Paper Summary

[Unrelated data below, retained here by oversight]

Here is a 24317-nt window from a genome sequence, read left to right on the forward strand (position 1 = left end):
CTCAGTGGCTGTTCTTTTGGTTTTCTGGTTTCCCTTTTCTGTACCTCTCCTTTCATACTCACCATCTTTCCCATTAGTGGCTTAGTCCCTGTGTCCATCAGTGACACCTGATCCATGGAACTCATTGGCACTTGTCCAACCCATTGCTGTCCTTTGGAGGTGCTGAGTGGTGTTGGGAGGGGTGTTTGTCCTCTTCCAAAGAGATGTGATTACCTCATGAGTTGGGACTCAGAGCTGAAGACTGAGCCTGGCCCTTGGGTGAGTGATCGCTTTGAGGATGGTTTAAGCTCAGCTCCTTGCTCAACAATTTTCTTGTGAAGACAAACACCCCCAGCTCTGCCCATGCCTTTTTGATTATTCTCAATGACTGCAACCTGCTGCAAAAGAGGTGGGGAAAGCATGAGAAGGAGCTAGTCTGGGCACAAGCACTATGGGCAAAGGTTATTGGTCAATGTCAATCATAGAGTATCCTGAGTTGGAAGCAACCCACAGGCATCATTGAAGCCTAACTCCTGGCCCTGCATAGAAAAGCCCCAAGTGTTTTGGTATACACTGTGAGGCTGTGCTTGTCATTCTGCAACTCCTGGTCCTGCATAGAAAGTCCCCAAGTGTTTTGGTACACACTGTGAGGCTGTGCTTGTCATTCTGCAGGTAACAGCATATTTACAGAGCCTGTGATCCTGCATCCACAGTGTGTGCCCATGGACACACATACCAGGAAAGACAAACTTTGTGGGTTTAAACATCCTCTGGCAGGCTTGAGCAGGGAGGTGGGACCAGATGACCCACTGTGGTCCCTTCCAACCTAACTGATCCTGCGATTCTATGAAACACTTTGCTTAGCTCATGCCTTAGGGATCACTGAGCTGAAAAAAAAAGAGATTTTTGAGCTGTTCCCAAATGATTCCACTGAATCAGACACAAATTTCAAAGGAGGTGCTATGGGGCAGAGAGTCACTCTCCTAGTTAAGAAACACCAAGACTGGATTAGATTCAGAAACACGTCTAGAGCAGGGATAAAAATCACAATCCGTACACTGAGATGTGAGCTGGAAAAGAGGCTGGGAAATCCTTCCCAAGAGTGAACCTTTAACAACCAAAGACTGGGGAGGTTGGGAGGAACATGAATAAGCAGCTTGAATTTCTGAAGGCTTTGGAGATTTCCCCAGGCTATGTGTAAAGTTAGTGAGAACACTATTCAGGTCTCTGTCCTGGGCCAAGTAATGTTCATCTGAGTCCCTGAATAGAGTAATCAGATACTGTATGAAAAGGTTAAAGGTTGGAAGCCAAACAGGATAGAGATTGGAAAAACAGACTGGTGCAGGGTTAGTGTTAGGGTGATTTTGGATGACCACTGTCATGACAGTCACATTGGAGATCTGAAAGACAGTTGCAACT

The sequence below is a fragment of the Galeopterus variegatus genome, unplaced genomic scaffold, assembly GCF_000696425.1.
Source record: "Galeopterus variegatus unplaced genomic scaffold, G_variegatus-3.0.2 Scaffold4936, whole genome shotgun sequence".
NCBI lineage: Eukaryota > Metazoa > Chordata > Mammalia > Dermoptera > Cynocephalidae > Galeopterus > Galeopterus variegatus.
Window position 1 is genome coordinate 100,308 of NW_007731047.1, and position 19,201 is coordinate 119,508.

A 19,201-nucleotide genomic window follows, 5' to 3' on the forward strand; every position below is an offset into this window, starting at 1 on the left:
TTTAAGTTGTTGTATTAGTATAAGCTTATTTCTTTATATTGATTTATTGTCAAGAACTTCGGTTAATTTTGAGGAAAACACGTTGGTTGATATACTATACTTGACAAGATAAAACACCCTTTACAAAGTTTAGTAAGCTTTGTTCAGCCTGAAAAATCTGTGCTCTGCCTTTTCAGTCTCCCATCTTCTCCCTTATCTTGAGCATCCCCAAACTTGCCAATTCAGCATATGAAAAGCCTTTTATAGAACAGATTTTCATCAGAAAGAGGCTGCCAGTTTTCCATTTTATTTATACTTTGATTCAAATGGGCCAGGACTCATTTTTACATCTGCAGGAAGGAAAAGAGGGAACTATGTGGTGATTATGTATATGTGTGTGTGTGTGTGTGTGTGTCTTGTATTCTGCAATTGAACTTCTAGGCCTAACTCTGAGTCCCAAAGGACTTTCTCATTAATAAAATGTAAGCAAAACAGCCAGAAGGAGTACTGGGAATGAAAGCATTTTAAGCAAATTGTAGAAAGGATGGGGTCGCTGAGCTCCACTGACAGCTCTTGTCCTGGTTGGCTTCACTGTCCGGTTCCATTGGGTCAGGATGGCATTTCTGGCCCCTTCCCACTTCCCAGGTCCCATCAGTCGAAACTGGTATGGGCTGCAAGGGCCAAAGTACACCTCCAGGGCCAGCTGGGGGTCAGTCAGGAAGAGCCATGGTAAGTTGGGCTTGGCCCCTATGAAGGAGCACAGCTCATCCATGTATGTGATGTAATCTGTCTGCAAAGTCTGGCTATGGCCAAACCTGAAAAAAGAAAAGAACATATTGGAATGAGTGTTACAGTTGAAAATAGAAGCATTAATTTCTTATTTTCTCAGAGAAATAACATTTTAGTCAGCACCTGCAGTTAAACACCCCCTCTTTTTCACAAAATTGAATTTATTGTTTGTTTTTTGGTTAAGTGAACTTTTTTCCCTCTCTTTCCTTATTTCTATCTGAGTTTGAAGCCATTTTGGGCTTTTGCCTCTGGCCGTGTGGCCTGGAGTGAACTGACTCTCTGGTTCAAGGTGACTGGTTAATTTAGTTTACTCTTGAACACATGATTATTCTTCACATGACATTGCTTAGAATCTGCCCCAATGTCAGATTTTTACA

In land multi-component (MC) data processing, the orientation of each receiver's horizontal components in the field (H1 and H2) is seldom known accurately. Methods to derive the orientations from recorded data are in common use. They work by assuming a homogeneous, isotropic near-surface earth model and derive an orientation using Pwave first arrival amplitudes on the horizontal components. These methods are known to work well on marine OBC/OBN data and down-hole VSP data. For land data, the near-surface is often strongly inhomogeneous and anisotropic. The P-wave first-break methods can therefore yield inaccurate results. We show examples that illustrate the deviation of P-wave first-break amplitudes from what is expected from a homogeneous near-surface earth.